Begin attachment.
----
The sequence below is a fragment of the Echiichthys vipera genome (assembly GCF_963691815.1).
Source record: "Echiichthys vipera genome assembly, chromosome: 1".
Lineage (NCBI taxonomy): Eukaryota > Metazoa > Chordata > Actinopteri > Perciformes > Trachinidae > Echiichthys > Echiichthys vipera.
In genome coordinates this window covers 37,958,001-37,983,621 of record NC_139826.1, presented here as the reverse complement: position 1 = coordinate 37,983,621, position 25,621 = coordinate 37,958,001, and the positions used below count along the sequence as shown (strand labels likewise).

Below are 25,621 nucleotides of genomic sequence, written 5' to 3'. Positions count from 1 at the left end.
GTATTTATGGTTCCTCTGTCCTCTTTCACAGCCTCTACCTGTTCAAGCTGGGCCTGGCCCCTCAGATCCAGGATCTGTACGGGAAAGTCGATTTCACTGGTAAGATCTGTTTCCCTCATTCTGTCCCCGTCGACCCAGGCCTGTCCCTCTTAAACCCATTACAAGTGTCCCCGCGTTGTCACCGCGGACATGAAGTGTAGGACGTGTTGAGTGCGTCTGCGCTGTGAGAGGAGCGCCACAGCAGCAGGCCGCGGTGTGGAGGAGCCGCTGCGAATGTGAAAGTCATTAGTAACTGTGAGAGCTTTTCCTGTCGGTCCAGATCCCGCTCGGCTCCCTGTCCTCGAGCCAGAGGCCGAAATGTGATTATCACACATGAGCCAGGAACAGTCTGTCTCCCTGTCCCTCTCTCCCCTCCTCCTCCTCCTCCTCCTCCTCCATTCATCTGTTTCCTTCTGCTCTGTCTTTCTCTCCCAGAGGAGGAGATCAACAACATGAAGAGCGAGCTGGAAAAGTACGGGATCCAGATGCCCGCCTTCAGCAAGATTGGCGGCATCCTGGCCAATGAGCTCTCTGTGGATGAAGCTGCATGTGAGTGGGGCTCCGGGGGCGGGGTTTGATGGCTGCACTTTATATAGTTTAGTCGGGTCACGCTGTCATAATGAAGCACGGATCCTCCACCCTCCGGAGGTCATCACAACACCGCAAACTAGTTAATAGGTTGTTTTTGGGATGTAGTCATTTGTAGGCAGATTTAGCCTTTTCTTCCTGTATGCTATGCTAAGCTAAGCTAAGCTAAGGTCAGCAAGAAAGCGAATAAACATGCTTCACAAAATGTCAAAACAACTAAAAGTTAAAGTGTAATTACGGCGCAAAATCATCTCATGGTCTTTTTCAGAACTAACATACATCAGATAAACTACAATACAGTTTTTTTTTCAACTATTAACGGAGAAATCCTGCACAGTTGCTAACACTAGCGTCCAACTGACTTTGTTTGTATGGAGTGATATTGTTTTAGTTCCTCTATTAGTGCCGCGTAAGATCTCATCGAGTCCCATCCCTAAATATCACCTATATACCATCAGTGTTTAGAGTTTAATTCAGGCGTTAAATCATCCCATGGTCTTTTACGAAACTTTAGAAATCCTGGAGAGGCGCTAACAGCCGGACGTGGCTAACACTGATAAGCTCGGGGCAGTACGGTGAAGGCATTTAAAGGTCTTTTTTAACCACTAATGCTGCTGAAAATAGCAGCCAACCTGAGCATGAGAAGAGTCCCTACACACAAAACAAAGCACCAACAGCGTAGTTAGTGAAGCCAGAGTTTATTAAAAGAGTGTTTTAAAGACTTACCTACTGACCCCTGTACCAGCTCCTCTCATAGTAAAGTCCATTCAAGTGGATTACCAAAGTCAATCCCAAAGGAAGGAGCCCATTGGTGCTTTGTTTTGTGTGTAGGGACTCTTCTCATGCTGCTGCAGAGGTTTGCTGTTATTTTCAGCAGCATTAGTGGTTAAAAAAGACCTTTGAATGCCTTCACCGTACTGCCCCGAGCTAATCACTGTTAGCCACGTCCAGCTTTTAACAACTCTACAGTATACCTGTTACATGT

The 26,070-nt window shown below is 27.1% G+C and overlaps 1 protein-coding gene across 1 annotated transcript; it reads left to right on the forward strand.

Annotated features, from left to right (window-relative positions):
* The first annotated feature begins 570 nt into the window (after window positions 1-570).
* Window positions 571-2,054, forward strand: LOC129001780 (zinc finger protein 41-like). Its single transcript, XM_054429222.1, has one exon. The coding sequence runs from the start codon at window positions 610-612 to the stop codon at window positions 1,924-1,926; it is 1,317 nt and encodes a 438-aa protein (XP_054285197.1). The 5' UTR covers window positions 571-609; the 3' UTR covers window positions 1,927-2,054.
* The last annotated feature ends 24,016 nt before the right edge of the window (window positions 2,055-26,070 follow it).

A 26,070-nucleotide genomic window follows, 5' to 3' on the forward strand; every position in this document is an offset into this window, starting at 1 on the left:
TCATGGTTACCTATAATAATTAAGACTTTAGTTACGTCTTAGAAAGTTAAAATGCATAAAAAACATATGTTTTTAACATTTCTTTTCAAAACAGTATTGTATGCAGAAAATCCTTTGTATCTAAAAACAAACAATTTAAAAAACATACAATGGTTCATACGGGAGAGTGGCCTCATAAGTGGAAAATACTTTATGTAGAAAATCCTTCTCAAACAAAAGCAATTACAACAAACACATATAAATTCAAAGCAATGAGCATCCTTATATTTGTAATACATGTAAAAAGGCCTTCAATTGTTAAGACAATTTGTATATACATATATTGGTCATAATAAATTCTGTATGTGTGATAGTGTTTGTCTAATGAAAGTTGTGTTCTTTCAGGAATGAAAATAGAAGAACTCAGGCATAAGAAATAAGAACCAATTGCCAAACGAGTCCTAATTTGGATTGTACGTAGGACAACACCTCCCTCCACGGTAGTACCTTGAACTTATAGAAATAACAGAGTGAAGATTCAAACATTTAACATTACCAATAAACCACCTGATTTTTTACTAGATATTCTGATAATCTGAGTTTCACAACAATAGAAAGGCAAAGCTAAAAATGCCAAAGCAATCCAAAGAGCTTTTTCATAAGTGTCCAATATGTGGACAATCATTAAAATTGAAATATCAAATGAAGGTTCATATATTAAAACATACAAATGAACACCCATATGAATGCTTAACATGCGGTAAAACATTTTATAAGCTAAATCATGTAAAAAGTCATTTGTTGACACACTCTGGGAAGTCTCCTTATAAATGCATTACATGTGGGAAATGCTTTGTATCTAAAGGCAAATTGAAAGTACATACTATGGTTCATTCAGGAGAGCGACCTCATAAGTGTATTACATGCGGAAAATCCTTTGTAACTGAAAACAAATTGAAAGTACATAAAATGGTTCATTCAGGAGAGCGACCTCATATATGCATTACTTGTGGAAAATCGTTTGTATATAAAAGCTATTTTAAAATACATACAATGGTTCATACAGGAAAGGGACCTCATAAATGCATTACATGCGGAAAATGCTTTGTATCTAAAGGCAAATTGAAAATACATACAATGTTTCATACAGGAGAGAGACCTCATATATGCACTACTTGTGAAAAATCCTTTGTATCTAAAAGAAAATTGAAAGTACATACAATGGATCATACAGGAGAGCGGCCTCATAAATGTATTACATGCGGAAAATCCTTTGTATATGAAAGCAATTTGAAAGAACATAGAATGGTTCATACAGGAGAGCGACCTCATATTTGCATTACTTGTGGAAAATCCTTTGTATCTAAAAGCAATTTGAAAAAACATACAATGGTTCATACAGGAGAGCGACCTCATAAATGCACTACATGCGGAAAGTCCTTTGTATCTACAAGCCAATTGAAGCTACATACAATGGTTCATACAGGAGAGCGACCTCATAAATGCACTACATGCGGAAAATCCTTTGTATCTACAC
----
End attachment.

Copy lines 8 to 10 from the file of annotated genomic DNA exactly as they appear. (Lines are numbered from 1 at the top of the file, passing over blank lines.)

Annotated features, from left to right (window-relative positions):
* The first annotated feature begins 570 nt into the window (after window positions 1-570).
* Window positions 571-2,054, forward strand: LOC129001780 (zinc finger protein 41-like). Its single transcript, XM_054429222.1, has one exon. The coding sequence runs from the start codon at window positions 610-612 to the stop codon at window positions 1,924-1,926; it is 1,317 nt and encodes a 438-aa protein (XP_054285197.1). The 5' UTR covers window positions 571-609; the 3' UTR covers window positions 1,927-2,054.